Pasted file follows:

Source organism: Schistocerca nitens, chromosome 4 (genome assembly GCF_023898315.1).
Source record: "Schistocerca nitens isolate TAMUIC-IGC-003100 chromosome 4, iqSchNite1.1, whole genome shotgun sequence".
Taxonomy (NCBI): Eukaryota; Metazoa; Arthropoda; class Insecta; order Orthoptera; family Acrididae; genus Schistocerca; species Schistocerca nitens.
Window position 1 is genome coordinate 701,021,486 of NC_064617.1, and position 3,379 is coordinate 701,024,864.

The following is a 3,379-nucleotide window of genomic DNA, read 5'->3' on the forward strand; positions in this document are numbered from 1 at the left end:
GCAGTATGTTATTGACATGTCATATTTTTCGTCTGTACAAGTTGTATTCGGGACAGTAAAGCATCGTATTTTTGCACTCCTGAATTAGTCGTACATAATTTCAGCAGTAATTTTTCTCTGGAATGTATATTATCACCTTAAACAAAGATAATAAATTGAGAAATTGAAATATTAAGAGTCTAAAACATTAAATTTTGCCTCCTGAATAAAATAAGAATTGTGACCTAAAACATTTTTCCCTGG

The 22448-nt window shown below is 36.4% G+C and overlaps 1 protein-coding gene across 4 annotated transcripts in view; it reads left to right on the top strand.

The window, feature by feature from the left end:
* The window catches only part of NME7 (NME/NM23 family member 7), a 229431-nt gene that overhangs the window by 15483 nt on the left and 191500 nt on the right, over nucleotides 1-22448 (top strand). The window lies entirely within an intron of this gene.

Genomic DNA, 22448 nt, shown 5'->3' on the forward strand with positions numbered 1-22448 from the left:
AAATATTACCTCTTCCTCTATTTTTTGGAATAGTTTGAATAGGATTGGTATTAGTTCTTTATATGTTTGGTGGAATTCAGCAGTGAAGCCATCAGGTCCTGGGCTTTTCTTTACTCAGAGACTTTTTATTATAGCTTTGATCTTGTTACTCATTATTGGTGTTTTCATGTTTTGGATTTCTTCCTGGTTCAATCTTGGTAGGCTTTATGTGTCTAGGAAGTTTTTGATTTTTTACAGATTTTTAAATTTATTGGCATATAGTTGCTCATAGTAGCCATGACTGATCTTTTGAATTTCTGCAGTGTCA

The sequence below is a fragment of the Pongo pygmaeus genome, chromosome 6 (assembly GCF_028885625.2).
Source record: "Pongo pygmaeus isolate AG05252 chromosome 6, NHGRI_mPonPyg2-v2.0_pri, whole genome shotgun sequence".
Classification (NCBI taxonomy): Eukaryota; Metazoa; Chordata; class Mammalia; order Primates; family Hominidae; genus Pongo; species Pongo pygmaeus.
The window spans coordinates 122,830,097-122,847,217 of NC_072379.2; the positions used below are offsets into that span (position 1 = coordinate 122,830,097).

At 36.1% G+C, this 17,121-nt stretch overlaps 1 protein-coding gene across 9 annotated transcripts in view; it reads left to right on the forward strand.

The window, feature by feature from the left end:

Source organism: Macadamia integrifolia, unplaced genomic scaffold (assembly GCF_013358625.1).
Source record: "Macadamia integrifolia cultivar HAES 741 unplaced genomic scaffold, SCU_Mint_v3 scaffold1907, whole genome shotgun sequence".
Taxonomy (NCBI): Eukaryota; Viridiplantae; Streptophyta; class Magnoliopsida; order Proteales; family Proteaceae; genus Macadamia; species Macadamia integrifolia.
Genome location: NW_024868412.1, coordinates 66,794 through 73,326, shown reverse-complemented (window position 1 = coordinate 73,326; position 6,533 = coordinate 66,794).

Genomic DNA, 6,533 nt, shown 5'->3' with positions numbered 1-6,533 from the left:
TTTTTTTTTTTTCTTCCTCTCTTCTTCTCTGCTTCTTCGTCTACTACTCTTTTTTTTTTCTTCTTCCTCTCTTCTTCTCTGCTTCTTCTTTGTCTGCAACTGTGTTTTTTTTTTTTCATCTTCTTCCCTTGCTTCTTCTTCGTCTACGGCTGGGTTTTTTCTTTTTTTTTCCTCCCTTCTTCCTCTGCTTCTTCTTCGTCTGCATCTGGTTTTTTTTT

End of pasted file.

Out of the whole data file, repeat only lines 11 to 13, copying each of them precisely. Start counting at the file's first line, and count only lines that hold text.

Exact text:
AAATATTACCTCTTCCTCTATTTTTTGGAATAGTTTGAATAGGATTGGTATTAGTTCTTTATATGTTTGGTGGAATTCAGCAGTGAAGCCATCAGGTCCTGGGCTTTTCTTTACTCAGAGACTTTTTATTATAGCTTTGATCTTGTTACTCATTATTGGTGTTTTCATGTTTTGGATTTCTTCCTGGTTCAATCTTGGTAGGCTTTATGTGTCTAGGAAGTTTTTGATTTTTTACAGATTTTTAAATTTATTGGCATATAGTTGCTCATAGTAGCCATGACTGATCTTTTGAATTTCTGCAGTGTCA

The sequence below is a fragment of the Pongo pygmaeus genome, chromosome 6 (assembly GCF_028885625.2).
Source record: "Pongo pygmaeus isolate AG05252 chromosome 6, NHGRI_mPonPyg2-v2.0_pri, whole genome shotgun sequence".